On July 15,1881, the gang was believed to have responsible for the robbery of the Rock Island Line at Winston in which a conductor. After Jesse James was murdered in St. Joseph, Frank James surrendered in 1882 to face Daviess County charges in connection with the train robbery/murder as well as charges in the 1869 robbery. Frank James was tried from August 20-September 6,1883, interest was so intense that the trial was moved to the Gallatin Opera House to accommodate the crowds. James was found not guilty of involvement in both crimes, charges were made that the jury was filled with Southern sympathizers who refused to convict one of their own. The Daviess County Savings Association and the Gallatin Opera House have since been torn down although the Winston Rock Island Line train station still stands and is used by the historical society, Daviess County has one of only three Rotary Jails still in existence. Also known as the Squirrel Cage Jail, it is now a museum and is on the National Register of Historic Places.
According to the U. S. Census Bureau, the county has an area of 569 square miles. The population density was 15 people per square mile, there were 4,199 housing units at an average density of 7 per square mile. The racial makeup of the county was 98. 02% White,0. 27% Black or African American,0. 38% Native American,0. 06% Asian,0. 02% Pacific Islander,0. 08% from other races, and 1. 16% from two or more races. Approximately 1. 03% of the population were Hispanic or Latino of any race,24. 64% of all households were made up of individuals and 10. 89% had someone living alone who was 65 years of age or older. The average household size was 2.58 and the family size was 3.06. In the county, the population was out with 26. 70% under the age of 18,7. 02% from 18 to 24,21. 81% from 25 to 44,27. 38% from 45 to 64
Adam and Eve
Adam and Eve, according to the creation myth of the Abrahamic religions, were the first man and woman and the ancestors of all humans. It provides the basis for the belief that humanity is in essence a single family, with everyone descended from a single pair of original ancestors. It provides much of the basis for the doctrines of the fall of man and original sin that are important beliefs in Christianity. In the Book of Genesis of the Hebrew Bible, chapters one through five, in the first and Eve are not mentioned. Instead, God created humankind in Gods image and instructed them to multiply, in the second narrative, God fashions Adam from dust and places him in the Garden of Eden. Adam is told that he can till the ground and eat freely of all the trees in the garden, except for a tree of the knowledge of good, Eve is created from one of Adams ribs to be Adams companion. They are innocent and unashamed about their nakedness, however, a serpent deceives Eve into eating fruit from the forbidden tree, and she gives some of the fruit to Adam.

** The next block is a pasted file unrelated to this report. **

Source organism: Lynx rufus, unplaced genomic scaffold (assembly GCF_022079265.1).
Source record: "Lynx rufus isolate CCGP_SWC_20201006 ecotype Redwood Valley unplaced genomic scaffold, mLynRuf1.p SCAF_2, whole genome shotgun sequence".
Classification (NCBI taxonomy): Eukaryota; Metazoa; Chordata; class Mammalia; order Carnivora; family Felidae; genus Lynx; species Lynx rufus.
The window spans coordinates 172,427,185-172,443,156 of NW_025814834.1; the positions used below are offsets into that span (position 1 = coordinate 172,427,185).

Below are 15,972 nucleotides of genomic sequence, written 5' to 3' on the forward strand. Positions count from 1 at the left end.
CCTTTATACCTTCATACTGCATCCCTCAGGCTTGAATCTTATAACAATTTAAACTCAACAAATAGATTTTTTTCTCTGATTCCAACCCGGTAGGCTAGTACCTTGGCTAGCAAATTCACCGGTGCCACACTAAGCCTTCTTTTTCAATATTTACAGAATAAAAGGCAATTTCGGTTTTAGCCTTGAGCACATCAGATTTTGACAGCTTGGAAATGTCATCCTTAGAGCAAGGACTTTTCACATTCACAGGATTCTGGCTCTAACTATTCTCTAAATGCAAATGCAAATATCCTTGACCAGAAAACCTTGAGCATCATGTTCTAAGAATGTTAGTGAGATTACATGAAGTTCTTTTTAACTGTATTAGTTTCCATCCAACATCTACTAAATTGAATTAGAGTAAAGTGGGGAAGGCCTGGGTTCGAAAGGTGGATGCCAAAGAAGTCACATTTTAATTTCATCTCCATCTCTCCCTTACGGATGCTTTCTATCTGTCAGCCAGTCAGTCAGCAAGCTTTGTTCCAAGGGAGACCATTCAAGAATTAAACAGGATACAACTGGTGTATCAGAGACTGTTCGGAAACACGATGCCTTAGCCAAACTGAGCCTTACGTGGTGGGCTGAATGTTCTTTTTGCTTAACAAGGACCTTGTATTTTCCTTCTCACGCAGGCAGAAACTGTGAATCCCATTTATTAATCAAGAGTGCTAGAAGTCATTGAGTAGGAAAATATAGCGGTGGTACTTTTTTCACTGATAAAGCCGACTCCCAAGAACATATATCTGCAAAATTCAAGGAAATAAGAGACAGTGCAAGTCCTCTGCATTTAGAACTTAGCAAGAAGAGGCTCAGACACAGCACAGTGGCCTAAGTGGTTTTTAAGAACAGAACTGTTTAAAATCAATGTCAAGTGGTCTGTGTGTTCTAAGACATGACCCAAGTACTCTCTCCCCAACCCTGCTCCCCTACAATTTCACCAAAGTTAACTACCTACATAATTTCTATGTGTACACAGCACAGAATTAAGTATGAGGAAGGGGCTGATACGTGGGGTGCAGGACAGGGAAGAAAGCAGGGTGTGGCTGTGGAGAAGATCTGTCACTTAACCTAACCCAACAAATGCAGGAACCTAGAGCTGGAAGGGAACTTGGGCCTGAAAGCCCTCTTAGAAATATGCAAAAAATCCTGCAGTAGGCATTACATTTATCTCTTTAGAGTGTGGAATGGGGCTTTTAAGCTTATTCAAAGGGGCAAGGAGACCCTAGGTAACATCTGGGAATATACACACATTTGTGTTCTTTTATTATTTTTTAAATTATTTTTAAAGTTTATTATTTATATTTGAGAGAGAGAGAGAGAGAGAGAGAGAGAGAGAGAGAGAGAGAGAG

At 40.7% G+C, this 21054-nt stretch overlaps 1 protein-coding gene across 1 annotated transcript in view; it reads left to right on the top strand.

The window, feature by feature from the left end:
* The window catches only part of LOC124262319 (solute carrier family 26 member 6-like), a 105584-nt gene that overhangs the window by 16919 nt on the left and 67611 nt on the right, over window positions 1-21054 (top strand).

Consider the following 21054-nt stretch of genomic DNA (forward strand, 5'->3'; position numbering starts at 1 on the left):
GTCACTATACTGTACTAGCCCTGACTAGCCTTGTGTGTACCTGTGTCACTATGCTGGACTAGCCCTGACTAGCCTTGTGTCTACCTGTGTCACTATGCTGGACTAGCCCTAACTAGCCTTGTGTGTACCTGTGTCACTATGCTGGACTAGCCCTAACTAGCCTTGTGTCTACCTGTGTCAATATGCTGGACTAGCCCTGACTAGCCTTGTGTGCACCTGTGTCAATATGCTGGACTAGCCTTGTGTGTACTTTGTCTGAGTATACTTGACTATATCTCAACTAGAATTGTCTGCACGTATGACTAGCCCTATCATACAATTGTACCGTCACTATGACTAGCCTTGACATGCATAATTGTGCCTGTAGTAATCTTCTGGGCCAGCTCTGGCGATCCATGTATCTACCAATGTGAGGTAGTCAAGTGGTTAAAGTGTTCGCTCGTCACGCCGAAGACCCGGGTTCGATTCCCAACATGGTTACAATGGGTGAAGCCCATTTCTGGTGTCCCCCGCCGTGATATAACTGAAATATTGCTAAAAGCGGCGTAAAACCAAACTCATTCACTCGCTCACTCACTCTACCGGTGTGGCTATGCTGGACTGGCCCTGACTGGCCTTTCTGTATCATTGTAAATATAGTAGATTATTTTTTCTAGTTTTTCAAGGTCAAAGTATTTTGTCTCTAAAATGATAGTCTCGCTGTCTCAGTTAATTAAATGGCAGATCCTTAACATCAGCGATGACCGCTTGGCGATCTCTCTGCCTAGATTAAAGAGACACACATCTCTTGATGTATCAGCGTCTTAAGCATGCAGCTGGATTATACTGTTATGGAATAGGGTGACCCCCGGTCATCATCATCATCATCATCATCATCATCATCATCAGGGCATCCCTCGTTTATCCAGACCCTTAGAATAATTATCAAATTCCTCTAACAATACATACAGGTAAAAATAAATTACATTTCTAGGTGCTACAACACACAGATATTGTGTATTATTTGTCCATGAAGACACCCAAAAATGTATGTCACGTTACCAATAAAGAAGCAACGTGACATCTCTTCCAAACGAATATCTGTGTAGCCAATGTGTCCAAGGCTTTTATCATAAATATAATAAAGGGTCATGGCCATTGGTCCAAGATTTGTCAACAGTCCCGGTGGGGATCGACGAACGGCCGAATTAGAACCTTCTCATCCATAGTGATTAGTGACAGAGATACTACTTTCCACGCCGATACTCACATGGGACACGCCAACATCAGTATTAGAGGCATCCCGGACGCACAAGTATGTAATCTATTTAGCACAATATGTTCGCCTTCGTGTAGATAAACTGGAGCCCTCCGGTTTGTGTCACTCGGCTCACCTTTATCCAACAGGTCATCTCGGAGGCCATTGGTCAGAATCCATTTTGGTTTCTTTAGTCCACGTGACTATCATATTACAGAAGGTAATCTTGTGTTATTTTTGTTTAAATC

These acts give them additional knowledge, but it gives them the ability to conjure negative and destructive concepts such as shame, God curses the serpent and the ground. God prophetically tells the woman and the man what will be the consequences of their sin of disobeying God, he banishes them from the Garden of Eden. The story underwent extensive elaboration in Abrahamic traditions, and it has been analyzed by modern biblical scholars. The story of Adam and Eve is often depicted in art, the story of the fall of Adam is often understood to be an allegory. There is no evidence that Adam and Eve ever literally existed. In the Book of Genesis, the Genesis creation narrative tells of the creation of the first humans, humankind, in Genesis 1, scholars recognize two separate accounts of the creation in the Old Testament. In the Priestly narrative, God creates the world in six days, culminating in the creation of humanity, here, in the Priestly narrative, the emphasis is on the entirety of the universe and its creation.